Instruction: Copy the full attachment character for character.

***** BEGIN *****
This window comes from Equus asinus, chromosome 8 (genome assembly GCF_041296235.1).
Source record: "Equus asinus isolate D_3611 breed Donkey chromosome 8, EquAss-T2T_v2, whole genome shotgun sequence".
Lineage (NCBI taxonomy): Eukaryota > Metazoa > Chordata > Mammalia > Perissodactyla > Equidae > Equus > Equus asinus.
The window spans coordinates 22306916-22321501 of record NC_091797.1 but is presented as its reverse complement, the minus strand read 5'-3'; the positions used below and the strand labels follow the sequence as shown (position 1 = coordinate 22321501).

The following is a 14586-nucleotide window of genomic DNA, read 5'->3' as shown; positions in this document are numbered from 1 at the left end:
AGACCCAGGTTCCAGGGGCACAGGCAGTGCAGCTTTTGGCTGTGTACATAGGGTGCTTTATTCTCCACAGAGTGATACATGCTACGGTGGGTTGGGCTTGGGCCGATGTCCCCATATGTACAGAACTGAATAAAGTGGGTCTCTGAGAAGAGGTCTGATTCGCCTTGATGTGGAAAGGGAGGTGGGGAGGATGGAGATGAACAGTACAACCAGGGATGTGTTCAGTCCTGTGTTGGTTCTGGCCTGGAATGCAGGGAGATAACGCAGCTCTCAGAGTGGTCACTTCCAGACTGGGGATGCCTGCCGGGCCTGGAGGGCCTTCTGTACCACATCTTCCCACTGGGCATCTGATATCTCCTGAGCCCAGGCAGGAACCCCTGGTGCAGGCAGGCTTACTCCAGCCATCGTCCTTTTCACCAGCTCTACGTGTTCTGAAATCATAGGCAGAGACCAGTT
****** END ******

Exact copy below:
This window comes from Equus asinus, chromosome 8 (genome assembly GCF_041296235.1).
Source record: "Equus asinus isolate D_3611 breed Donkey chromosome 8, EquAss-T2T_v2, whole genome shotgun sequence".
Lineage (NCBI taxonomy): Eukaryota > Metazoa > Chordata > Mammalia > Perissodactyla > Equidae > Equus > Equus asinus.
The window spans coordinates 22306916-22321501 of record NC_091797.1 but is presented as its reverse complement, the minus strand read 5'-3'; the positions used below and the strand labels follow the sequence as shown (position 1 = coordinate 22321501).

The following is a 14586-nucleotide window of genomic DNA, read 5'->3' as shown; positions in this document are numbered from 1 at the left end:
AGACCCAGGTTCCAGGGGCACAGGCAGTGCAGCTTTTGGCTGTGTACATAGGGTGCTTTATTCTCCACAGAGTGATACATGCTACGGTGGGTTGGGCTTGGGCCGATGTCCCCATATGTACAGAACTGAATAAAGTGGGTCTCTGAGAAGAGGTCTGATTCGCCTTGATGTGGAAAGGGAGGTGGGGAGGATGGAGATGAACAGTACAACCAGGGATGTGTTCAGTCCTGTGTTGGTTCTGGCCTGGAATGCAGGGAGATAACGCAGCTCTCAGAGTGGTCACTTCCAGACTGGGGATGCCTGCCGGGCCTGGAGGGCCTTCTGTACCACATCTTCCCACTGGGCATCTGATATCTCCTGAGCCCAGGCAGGAACCCCTGGTGCAGGCAGGCTTACTCCAGCCATCGTCCTTTTCACCAGCTCTACGTGTTCTGAAATCATAGGCAGAGACCAGTT